- Emma Simmonds
- 8 March 2021
Ivo van Aart's black comedy sees a journalist take bloody revenge on social media trolls
'It's just the internet, it's not real,' a policeman patronisingly informs Femke Boot when she reports the harassment she's been experiencing online. Starring Katja Herbers (TV's Westworld) as the columnist in question, this Dutch film from director Ivo van Aart takes a look at social media trolls and how to handle them, resulting in a blithely bad taste, moderately grisly comedy, which certainly has some creative suggestions.
A popular Volkskrant lifestyle columnist, who is also the single parent of teenager Anna (Claire Porro), Femke has signed with a publisher and is labouring futilely on her first novel. We watch her getting bullied off Twitter by people posting abuse and death threats, but even after quitting she can't help but sneak peeks at the comments which reference her. Realising her neighbour, Arjen (Rein Hofman), is one of those participating in her persecution, Femke acts impulsively and pushes him off his roof when the opportunity presents itself. Unperturbed and a little exhilarated by her actions, it unleashes in her a bloodlust, something Femke needs to conceal from her new boyfriend, the ostensibly sinister but actually rather lovely horror author Steven (Bram van der Kelen).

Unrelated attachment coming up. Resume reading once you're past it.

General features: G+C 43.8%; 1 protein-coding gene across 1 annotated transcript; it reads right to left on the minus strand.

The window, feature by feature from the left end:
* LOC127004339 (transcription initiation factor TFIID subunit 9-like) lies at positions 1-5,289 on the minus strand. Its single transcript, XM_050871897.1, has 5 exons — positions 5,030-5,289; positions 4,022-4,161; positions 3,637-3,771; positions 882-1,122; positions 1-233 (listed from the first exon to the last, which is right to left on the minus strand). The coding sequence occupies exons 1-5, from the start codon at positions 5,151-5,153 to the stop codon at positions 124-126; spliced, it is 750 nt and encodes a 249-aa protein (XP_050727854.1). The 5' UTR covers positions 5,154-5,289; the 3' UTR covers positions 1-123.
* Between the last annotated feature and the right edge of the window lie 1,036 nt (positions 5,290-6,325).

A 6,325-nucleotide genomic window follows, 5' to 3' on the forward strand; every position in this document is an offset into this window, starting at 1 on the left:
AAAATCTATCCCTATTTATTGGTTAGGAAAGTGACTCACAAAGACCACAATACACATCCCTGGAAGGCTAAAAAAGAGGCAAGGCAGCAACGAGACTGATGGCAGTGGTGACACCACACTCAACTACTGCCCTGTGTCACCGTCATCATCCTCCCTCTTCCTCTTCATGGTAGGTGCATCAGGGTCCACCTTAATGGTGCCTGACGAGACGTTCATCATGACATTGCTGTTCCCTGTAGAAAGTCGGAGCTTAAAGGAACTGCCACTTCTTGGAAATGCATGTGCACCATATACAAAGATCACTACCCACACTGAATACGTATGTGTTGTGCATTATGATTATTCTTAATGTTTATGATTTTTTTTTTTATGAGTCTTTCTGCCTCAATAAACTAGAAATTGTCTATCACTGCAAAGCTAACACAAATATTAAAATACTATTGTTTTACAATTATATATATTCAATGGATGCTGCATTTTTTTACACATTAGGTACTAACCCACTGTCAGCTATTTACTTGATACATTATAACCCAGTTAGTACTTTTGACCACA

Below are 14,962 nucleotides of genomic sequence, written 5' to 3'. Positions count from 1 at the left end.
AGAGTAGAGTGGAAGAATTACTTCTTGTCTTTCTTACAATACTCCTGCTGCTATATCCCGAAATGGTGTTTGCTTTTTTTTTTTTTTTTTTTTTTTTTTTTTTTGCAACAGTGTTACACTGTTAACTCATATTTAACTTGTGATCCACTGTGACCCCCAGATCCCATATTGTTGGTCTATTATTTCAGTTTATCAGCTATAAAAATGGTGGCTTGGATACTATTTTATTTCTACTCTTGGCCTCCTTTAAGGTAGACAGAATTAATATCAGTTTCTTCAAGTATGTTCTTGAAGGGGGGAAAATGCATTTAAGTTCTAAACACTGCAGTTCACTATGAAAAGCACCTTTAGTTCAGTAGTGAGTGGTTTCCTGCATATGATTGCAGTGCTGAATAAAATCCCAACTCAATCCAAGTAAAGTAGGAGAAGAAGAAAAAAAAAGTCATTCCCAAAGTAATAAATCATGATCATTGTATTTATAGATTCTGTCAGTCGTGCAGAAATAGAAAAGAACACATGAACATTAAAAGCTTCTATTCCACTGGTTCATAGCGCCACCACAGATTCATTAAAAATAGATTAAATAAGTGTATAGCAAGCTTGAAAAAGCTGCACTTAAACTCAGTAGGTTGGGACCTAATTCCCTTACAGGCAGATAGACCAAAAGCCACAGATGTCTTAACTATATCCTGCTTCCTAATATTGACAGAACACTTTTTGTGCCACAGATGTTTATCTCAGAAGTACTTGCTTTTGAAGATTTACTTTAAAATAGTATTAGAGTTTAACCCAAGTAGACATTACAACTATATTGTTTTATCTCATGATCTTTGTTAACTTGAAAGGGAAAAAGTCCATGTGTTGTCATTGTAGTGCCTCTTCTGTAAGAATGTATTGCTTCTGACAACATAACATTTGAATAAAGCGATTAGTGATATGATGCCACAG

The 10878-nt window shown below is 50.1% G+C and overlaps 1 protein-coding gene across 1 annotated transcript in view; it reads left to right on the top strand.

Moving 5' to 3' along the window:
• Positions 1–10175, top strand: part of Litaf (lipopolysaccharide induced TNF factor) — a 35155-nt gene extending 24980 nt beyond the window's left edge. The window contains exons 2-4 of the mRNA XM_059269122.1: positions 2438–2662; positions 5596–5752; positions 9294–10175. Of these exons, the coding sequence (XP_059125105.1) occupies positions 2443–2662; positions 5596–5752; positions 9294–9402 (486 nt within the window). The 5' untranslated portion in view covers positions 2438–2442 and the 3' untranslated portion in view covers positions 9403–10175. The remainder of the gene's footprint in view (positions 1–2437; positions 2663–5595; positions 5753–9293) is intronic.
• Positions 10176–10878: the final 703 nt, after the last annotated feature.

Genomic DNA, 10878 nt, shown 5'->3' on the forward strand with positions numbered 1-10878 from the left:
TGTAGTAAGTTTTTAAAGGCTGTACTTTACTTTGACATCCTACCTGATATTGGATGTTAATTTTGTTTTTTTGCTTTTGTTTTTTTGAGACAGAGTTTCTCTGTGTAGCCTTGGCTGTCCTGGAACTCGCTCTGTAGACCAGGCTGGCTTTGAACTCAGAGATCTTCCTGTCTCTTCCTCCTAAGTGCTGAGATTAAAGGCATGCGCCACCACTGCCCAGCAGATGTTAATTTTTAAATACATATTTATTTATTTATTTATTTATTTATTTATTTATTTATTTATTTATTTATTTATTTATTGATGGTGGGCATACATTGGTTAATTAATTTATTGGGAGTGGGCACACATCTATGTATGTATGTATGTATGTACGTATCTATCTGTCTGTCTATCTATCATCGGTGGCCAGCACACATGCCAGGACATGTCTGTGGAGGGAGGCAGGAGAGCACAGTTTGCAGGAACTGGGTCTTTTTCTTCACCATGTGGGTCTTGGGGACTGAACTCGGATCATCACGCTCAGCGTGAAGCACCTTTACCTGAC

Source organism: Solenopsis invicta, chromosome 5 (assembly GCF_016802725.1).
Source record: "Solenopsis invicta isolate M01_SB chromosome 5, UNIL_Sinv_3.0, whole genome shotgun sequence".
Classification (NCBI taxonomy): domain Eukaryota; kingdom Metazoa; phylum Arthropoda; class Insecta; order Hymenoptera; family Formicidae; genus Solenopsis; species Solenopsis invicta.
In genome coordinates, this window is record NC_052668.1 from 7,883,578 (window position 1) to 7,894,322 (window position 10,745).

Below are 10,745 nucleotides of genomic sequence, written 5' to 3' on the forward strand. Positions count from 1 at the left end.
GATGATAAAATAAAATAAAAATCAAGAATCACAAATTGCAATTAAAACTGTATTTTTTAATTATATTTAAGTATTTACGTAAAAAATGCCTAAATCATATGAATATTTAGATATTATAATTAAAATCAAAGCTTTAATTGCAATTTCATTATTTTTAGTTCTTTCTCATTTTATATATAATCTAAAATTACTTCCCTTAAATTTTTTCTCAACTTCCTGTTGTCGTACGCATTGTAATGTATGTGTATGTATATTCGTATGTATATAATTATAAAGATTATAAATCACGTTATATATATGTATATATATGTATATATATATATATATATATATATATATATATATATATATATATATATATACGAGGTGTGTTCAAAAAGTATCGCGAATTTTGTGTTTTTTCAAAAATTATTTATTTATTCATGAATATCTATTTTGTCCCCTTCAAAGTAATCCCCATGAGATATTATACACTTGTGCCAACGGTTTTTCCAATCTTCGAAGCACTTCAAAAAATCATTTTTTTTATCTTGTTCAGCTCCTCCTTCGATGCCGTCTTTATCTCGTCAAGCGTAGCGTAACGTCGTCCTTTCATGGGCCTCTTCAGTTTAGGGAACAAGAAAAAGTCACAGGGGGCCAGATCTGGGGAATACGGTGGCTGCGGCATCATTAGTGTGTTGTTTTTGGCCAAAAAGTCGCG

It's a plum role for Herbers and she's very good at capturing Femke's obsessive need to monitor the hate, and the way the comments nag at and rankle her, as irritation turns to unease and then anger. There's an interesting freedom of speech angle, which sees Anna raging against the headmaster of her school (Harry van Rijthoven), who has booted her off the newspaper, but the film doesn't marry the two storylines up as well as you might expect.
The blandly light and clean visuals give the film an almost TV feel at times and, if the plotting is unashamedly preposterous, the whole thing is not quite wild enough to be obscene amounts of fun. Getting off to a speedy start and rattling through Femke's kills, it's still an enjoyable-enough look at getting mad as hell and deciding not to take it anymore, a pitch-black wish-fulfilment fantasy that reminds us that words can really bloody hurt.
Available to watch on demand from Fri 12 Mar.